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Ohio Amends the Definition of “Medical Claim” to Include Language Favorable to Long-Term Care Facilities

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By Taylor Knight

February 11, 2015

Under Ohio law, a personal injury action involving a “medical claim” must be filed within one year of the accrual date of the cause of action. See R.C. 2305.113. However, personal injury actions that do not fall within the definition of a “medical claim” are given an additional year, two years total, within which to file a claim.   Thus, whether a civil action is deemed to be a “medical claim” has a significant impact on the amount of time a potential claimant has to file a claim.

Because of the extended timeframe to file non-medical claims, plaintiffs often attempt to characterize personal injury claims that arise from incidents in the long-term care setting as non-medical claims. Unfortunately, under the current definition of a “medical claim,” several Ohio courts have agreed with this position and have refused to dismiss claims that have been filed more than one year after the accrual of the cause of action.

Recently, via Sub. House Bill 290, the Generally Assembly amended the definition of the term medical claim include language specific to the long-term care setting. In that regard, with respect to long-term care facilities, the phrase “medical claim” is defined as: “any claim that is asserted in any civil action against a *** home, or residential facility, against any employee or agent of a *** home, or residential facility, *** and that arises out of the medical diagnosis, care, or treatment of any person.” R.C. 2305.113(E)(3). The current version of R.C. 2305.113(E)(3) goes on to state the term “medical claim” specifically includes:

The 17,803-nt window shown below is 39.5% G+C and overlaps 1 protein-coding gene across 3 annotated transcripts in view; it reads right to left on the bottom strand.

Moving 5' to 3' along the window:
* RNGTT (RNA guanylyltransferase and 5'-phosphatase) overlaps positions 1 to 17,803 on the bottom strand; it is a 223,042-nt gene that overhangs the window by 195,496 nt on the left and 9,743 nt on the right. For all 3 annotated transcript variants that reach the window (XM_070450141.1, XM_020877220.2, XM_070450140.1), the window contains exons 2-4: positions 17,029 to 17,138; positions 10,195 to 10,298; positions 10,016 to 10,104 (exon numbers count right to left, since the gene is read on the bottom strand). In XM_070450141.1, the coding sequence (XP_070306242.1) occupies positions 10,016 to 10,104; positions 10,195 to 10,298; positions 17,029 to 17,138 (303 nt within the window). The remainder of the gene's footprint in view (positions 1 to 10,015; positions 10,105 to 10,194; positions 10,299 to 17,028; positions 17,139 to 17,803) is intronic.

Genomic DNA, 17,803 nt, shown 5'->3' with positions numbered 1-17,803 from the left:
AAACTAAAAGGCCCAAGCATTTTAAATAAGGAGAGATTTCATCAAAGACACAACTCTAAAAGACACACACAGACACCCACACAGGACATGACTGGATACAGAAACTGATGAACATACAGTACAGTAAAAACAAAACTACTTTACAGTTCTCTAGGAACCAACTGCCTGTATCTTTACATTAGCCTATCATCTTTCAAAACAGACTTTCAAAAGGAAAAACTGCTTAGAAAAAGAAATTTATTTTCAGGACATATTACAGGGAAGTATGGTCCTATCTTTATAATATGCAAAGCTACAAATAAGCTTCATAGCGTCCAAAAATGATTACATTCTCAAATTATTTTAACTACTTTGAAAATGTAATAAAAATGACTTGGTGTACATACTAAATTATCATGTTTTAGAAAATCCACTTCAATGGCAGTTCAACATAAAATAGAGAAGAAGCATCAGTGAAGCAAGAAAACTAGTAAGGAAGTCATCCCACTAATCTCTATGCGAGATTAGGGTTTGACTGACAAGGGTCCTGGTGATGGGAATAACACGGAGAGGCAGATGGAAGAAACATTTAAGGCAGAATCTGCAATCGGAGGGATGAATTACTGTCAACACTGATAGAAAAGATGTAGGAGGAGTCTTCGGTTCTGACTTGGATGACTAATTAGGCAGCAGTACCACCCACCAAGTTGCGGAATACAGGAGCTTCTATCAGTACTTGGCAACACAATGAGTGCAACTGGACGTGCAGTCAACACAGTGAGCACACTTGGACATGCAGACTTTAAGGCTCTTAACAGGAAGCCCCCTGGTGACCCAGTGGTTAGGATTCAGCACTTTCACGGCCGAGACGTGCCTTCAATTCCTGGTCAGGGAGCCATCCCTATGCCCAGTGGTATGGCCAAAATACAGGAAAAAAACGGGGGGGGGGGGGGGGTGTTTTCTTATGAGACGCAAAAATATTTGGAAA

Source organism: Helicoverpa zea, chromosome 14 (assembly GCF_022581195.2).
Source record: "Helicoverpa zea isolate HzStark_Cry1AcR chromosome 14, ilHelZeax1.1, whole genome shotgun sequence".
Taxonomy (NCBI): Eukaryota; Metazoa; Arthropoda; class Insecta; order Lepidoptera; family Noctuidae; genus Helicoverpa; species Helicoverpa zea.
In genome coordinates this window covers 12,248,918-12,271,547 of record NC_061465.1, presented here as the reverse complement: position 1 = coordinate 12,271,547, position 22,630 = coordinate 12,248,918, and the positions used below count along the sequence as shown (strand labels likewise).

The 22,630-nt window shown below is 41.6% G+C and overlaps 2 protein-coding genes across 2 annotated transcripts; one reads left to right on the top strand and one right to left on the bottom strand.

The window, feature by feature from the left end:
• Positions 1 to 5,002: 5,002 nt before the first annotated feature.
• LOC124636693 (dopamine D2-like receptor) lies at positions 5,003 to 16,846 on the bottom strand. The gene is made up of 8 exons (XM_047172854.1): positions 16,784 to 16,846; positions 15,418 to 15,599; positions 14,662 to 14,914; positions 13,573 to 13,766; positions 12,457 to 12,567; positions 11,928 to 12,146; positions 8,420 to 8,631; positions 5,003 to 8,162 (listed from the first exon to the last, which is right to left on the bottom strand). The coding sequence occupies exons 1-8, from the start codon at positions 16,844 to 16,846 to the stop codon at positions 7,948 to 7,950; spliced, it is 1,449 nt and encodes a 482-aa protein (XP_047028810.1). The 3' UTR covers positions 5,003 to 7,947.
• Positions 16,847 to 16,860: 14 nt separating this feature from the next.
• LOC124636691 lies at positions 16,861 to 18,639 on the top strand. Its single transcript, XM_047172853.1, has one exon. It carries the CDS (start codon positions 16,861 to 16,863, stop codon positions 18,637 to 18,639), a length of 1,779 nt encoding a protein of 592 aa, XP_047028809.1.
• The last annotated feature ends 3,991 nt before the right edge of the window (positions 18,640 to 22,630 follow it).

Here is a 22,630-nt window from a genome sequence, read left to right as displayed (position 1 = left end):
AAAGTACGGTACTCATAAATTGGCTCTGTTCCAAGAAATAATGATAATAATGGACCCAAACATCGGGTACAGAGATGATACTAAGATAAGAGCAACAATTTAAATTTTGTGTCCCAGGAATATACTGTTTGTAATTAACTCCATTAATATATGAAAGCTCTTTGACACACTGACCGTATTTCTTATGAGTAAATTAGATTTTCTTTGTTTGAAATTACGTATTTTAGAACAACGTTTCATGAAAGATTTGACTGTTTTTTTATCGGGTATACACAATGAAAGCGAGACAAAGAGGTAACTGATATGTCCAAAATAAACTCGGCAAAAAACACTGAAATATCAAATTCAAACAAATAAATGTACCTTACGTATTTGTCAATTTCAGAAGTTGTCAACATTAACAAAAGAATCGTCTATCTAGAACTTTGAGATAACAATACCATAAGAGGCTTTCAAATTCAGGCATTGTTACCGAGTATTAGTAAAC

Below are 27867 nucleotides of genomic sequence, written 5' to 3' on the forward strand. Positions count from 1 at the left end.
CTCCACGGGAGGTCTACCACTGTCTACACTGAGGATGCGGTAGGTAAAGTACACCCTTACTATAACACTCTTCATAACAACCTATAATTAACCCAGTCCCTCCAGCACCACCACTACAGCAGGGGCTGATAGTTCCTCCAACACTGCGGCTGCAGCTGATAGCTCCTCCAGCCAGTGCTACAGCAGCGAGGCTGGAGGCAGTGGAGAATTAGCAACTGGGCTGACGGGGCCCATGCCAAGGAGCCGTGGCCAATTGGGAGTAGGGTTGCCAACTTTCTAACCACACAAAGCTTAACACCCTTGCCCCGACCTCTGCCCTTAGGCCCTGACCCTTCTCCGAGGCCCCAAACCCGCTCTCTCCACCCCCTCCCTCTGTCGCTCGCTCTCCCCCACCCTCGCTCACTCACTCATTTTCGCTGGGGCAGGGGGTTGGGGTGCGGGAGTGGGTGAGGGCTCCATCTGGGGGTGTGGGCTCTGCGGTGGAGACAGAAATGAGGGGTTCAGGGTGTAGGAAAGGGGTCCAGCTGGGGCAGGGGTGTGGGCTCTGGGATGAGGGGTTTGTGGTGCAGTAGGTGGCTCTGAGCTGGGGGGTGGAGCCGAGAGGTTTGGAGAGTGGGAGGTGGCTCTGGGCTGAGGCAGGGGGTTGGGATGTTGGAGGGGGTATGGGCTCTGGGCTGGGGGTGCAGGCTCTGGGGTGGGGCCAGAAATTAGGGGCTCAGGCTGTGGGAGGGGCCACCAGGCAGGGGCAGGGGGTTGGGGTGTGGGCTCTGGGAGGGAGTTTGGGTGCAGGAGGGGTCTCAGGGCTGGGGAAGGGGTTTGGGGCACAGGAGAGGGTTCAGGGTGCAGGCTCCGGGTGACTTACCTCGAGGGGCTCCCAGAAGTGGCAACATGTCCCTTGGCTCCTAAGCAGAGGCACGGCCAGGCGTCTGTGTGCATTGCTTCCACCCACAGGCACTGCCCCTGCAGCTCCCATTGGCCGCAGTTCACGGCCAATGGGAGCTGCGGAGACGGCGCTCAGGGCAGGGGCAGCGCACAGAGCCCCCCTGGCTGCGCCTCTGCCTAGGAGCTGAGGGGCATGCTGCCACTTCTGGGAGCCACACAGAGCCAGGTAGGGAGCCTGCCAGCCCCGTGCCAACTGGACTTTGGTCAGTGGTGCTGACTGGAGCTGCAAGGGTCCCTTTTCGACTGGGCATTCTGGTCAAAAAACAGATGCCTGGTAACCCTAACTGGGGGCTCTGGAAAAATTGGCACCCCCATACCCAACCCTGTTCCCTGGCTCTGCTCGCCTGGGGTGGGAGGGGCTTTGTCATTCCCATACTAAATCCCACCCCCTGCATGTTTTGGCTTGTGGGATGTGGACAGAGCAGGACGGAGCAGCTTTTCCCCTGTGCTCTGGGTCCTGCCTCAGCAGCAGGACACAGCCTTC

(a) Derivative claims for relief that arise from medical diagnosis, care, or treatment of a person;

(b) Claims that arise out of medical diagnosis, care, or treatment of any person and to which either of the following applies:

(i) The claim results from acts or omissions in providing medical care.

(ii) The claim results from the hiring, training, supervision, retention, or termination of caregivers providing medical diagnosis, care, or treatment.

(c) Claims that arise out of medical diagnosis, care, or treatment of any person and that are brought under section 3721.17 of the Revised Code.

The recent amendments to R.C. 2305.113, which becomes effective March 23, 2015, add the phrase “plan of care” to the abovementioned sections, thereby amending these sections to state, in pertinent part: “claims for relief that arise from the plan of care, medical diagnosis, or treatment of a person” and “claims that arise out of the plan of care, medical diagnosis, or treatment of any person***.”  Additionally, S.H.B 290 adds a fourth section to R.C. 2305.113(E)(3), which specifically states a “medical claim” includes:

(d) Claims that arise out of skilled nursing care or personal care services provided in a home pursuant to the plan of care, medical diagnosis, or treatment.

The addition of terms of art related to the long-term care industry to the definition of a medical claim is significant as it will make it much more difficult for a plaintiff to argue claims arising in the long-term care setting are excluded from the definition of a medical claim.

If you have any questions regarding R.C. 2305.113 and its potential impact on long-term care facilities, or matters affecting long-term care liability in Ohio, Indiana, or Kentucky generally, please contact one of our Long Term Care Practice Group Members.

This has been prepared for informational purposes only. It does not contain legal advice or legal opinion and should not be relied upon for individual situations. Nothing herein creates an attorney-client relationship between the Reader and Reminger. The information in this document is subject to change and the Reader should not rely on the statements in this document without first consulting legal counsel.

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